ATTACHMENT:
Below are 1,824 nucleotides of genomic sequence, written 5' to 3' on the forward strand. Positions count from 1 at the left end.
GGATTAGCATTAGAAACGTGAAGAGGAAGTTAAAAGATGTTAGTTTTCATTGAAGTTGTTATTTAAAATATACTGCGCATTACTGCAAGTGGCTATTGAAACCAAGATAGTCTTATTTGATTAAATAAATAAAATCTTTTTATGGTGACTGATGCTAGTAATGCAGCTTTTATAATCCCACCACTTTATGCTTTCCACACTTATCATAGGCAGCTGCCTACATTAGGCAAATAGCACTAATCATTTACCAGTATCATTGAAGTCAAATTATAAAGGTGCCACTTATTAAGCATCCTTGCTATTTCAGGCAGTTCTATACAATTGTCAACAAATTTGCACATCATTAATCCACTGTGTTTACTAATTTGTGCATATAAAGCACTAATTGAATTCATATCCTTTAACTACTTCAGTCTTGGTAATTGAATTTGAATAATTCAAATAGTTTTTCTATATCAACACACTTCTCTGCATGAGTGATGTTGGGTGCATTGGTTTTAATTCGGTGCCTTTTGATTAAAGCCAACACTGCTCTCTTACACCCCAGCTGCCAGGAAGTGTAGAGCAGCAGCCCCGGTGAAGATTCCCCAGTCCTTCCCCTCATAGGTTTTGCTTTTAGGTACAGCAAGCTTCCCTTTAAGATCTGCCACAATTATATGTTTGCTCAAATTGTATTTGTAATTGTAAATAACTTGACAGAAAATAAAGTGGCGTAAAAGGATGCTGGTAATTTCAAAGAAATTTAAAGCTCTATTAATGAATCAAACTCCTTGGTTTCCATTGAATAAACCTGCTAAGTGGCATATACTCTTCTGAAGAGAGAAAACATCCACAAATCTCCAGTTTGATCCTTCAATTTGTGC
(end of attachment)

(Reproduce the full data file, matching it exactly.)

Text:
Below are 1,824 nucleotides of genomic sequence, written 5' to 3' on the forward strand. Positions count from 1 at the left end.
GGATTAGCATTAGAAACGTGAAGAGGAAGTTAAAAGATGTTAGTTTTCATTGAAGTTGTTATTTAAAATATACTGCGCATTACTGCAAGTGGCTATTGAAACCAAGATAGTCTTATTTGATTAAATAAATAAAATCTTTTTATGGTGACTGATGCTAGTAATGCAGCTTTTATAATCCCACCACTTTATGCTTTCCACACTTATCATAGGCAGCTGCCTACATTAGGCAAATAGCACTAATCATTTACCAGTATCATTGAAGTCAAATTATAAAGGTGCCACTTATTAAGCATCCTTGCTATTTCAGGCAGTTCTATACAATTGTCAACAAATTTGCACATCATTAATCCACTGTGTTTACTAATTTGTGCATATAAAGCACTAATTGAATTCATATCCTTTAACTACTTCAGTCTTGGTAATTGAATTTGAATAATTCAAATAGTTTTTCTATATCAACACACTTCTCTGCATGAGTGATGTTGGGTGCATTGGTTTTAATTCGGTGCCTTTTGATTAAAGCCAACACTGCTCTCTTACACCCCAGCTGCCAGGAAGTGTAGAGCAGCAGCCCCGGTGAAGATTCCCCAGTCCTTCCCCTCATAGGTTTTGCTTTTAGGTACAGCAAGCTTCCCTTTAAGATCTGCCACAATTATATGTTTGCTCAAATTGTATTTGTAATTGTAAATAACTTGACAGAAAATAAAGTGGCGTAAAAGGATGCTGGTAATTTCAAAGAAATTTAAAGCTCTATTAATGAATCAAACTCCTTGGTTTCCATTGAATAAACCTGCTAAGTGGCATATACTCTTCTGAAGAGAGAAAACATCCACAAATCTCCAGTTTGATCCTTCAATTTGTGC